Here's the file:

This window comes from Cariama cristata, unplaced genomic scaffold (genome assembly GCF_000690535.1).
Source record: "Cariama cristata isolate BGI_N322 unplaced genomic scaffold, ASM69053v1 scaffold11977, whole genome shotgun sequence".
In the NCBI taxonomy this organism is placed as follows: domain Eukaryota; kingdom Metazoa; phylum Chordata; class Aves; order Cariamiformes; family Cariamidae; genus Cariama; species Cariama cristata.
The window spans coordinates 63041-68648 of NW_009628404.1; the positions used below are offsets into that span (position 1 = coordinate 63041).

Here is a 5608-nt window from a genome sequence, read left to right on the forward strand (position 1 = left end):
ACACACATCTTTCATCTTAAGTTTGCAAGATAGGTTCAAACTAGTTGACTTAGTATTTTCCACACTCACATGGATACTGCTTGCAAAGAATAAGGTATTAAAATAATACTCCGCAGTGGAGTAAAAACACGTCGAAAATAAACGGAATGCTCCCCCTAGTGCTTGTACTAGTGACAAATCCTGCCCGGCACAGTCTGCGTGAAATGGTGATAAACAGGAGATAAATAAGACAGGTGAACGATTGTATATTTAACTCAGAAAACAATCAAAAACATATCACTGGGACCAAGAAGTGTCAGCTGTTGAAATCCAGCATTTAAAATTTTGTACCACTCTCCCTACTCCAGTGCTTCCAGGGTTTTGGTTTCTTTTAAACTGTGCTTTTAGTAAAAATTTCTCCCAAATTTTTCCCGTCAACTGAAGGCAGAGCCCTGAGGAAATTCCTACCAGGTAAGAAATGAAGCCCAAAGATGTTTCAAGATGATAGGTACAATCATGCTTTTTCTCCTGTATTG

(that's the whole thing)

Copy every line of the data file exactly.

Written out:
This window comes from Cariama cristata, unplaced genomic scaffold (genome assembly GCF_000690535.1).
Source record: "Cariama cristata isolate BGI_N322 unplaced genomic scaffold, ASM69053v1 scaffold11977, whole genome shotgun sequence".
In the NCBI taxonomy this organism is placed as follows: domain Eukaryota; kingdom Metazoa; phylum Chordata; class Aves; order Cariamiformes; family Cariamidae; genus Cariama; species Cariama cristata.
The window spans coordinates 63041-68648 of NW_009628404.1; the positions used below are offsets into that span (position 1 = coordinate 63041).

Here is a 5608-nt window from a genome sequence, read left to right on the forward strand (position 1 = left end):
ACACACATCTTTCATCTTAAGTTTGCAAGATAGGTTCAAACTAGTTGACTTAGTATTTTCCACACTCACATGGATACTGCTTGCAAAGAATAAGGTATTAAAATAATACTCCGCAGTGGAGTAAAAACACGTCGAAAATAAACGGAATGCTCCCCCTAGTGCTTGTACTAGTGACAAATCCTGCCCGGCACAGTCTGCGTGAAATGGTGATAAACAGGAGATAAATAAGACAGGTGAACGATTGTATATTTAACTCAGAAAACAATCAAAAACATATCACTGGGACCAAGAAGTGTCAGCTGTTGAAATCCAGCATTTAAAATTTTGTACCACTCTCCCTACTCCAGTGCTTCCAGGGTTTTGGTTTCTTTTAAACTGTGCTTTTAGTAAAAATTTCTCCCAAATTTTTCCCGTCAACTGAAGGCAGAGCCCTGAGGAAATTCCTACCAGGTAAGAAATGAAGCCCAAAGATGTTTCAAGATGATAGGTACAATCATGCTTTTTCTCCTGTATTG